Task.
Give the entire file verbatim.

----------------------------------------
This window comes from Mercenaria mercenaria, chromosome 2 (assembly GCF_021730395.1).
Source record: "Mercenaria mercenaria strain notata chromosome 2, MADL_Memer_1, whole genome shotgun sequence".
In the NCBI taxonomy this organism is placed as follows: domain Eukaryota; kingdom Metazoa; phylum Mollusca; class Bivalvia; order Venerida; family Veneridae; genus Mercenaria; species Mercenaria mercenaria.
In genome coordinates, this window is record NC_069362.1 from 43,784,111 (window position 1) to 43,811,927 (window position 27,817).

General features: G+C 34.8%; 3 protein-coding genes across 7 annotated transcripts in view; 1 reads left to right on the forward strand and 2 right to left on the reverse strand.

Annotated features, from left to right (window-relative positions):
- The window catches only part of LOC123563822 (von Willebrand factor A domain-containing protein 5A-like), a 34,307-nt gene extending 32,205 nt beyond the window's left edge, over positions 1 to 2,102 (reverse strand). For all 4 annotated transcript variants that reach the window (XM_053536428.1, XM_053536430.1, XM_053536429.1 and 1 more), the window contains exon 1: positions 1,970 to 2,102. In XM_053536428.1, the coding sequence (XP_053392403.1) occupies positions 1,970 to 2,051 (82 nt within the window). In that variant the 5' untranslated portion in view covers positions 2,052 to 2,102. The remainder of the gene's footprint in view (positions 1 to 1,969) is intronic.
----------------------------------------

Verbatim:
This window comes from Mercenaria mercenaria, chromosome 2 (assembly GCF_021730395.1).
Source record: "Mercenaria mercenaria strain notata chromosome 2, MADL_Memer_1, whole genome shotgun sequence".
In the NCBI taxonomy this organism is placed as follows: domain Eukaryota; kingdom Metazoa; phylum Mollusca; class Bivalvia; order Venerida; family Veneridae; genus Mercenaria; species Mercenaria mercenaria.
In genome coordinates, this window is record NC_069362.1 from 43,784,111 (window position 1) to 43,811,927 (window position 27,817).

General features: G+C 34.8%; 3 protein-coding genes across 7 annotated transcripts in view; 1 reads left to right on the forward strand and 2 right to left on the reverse strand.

Annotated features, from left to right (window-relative positions):
- The window catches only part of LOC123563822 (von Willebrand factor A domain-containing protein 5A-like), a 34,307-nt gene extending 32,205 nt beyond the window's left edge, over positions 1 to 2,102 (reverse strand). For all 4 annotated transcript variants that reach the window (XM_053536428.1, XM_053536430.1, XM_053536429.1 and 1 more), the window contains exon 1: positions 1,970 to 2,102. In XM_053536428.1, the coding sequence (XP_053392403.1) occupies positions 1,970 to 2,051 (82 nt within the window). In that variant the 5' untranslated portion in view covers positions 2,052 to 2,102. The remainder of the gene's footprint in view (positions 1 to 1,969) is intronic.